Nisreen Zaqout has a ritual.
“I wake up every morning,” said the 21-year-old native of the Gaza Strip who has been in Washington since last month, “and check my phone and see if my parents are alive or not.”
Her sense of constant dread is shared by four other Palestinians and five Israelis, all in their 20s, who are participating in an intensive summer program, sponsored by New Story Leadership, a non-profit. Together and in pairs – one Israeli, one Palestinian – they participate in workshops, cultural immersion, team training and internships. Through it all, they try to see beyond their own understanding of the conflict.
Even willing Palestinians and Israelis find they have a lot to learn about each other. But when the two sides are fighting back home, “it changes the dynamic.” More than one member of the group said as much on Sunday, when they took the stage at the building shared by Bethesda Jewish Congregation and Bradley Hills Presbyterian Church. In turn, each of the 10 told the interfaith audience of 100 about they have come to see the conflict through each other’s eyes.
Zaqout, a student at Illinois College, said her parents – a secular father and religious mother – had “conflicted emotions” about her participating with Israelis in the Washington program. After the fighting between Israel and Hamas began, she said they told her, “‘We’re not sure you’re doing the right thing.’”
She is not always sure herself. It is hard, “knowing that some of my Israeli teammates think differently than I do about what’s happening. And it’s so hard for me being here knowing that any minute something could happen with my family.”
At meals in the homes of host families and in group meetings, through hours and hours of talking, they are learning empathy. They have discovered that certain words they thought they knew, mean something completely different to the other side. The Palestinian members were surprised to learn that, to Israelis, Zionism is something to be proud about.
Zaquout and her Asi Garbarz, a 27-year-old from Kibbutz Pelech, are making discoveries like this every day as they work together in the office of U.S. Rep. Jared Polis (D-Colo.).
“I sit with Nisreen every day,” he said. “Talking. Arguing. The best part is the part where you listen. You let your defenses down. It’s her story and her reality. It’s ok.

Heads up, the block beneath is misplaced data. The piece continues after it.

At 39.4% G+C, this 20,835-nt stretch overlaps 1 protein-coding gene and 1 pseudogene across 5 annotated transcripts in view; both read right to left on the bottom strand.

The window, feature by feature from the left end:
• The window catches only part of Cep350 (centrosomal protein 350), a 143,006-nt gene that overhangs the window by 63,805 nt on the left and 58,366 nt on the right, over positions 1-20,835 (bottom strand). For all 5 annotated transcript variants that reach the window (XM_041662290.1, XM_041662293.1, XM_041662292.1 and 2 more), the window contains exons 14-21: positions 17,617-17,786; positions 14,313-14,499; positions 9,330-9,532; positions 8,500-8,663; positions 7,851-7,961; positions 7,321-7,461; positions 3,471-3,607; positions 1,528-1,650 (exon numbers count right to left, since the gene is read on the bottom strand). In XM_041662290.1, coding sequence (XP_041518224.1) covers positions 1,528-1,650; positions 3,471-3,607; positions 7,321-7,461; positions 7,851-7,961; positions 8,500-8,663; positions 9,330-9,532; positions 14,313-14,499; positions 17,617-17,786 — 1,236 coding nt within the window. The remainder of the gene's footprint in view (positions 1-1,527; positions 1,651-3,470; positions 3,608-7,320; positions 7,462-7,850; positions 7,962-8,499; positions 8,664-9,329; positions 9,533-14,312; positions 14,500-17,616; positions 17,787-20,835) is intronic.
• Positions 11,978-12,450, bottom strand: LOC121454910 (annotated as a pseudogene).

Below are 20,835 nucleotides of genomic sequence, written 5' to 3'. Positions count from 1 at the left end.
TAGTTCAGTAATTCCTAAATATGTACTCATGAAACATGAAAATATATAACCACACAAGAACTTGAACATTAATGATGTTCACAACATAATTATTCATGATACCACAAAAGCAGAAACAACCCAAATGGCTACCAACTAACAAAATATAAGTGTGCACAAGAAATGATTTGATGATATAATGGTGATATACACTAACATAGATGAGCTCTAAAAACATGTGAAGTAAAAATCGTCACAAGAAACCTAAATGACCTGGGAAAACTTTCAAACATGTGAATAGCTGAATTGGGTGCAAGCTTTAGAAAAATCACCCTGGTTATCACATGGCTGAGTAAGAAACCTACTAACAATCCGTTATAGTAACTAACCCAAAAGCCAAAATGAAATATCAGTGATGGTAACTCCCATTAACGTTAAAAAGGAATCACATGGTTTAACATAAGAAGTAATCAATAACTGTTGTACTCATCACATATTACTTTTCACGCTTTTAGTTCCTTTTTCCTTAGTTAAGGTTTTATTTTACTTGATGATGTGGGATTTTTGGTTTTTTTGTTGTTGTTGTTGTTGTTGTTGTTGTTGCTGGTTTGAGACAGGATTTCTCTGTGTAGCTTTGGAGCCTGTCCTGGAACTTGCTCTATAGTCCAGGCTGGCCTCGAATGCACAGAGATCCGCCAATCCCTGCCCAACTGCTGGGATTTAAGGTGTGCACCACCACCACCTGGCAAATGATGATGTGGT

“Many people from her side are calling her a traitor because she’s going through normalization,” he added, using a Palestinian term for legitimizing the pro-Israel position by speaking with Israel. “They’re calling me a traitor because I’m talking to the enemy. I’m validating Hamas because I’m meeting with someone from Gaza.”
When they return home, the participants will begin a “Project for Change.” Zaqout wants to start what she called “Reading for Peace,” in which Palestinian kids read about Israeli culture. That includes all facets of Israeli culture, like, “Who’s the Kim Kardashian of Israel?” she said.
For her project, 22-year-old Karma AbuAyyash said she wants to stem the brain drain in Palestinian society. Her plan is to pair Palestinian women, often uneducated but fine seamstresses, with business-savvy younger Palestinians to set up clothing businesses.
AbuAyyash, is from Ramallah, the first person from that West Bank city that Zaqout had ever met. AbuAyyah said that participating in the program was a departure for her, and met with derision from her friends and family.
“I’m an extreme activist when it comes to Palestine. It was a big risk,” she said. “People said, ‘Hell no, you are not going.’”
After the fighting broke out, “the dynamic shifted,” she said. “Every day they were telling me, ‘Do you see what’s happening in Gaza? Why are you there?’”
In darker moments, Zaqout does not foresee an end to the conflict, and she doubts the ability of programs such as New Story to make a difference. “Nothing seems to change,” she said. “The leaders don’t change and the two states don’t change. I don’t think it’s a religious conflict anymore. It’s people who take power and want more.”
Her fellow intern, Garbarz, counsels patience. “I learned that this process to reconciliation is a bit longer than we imagined.”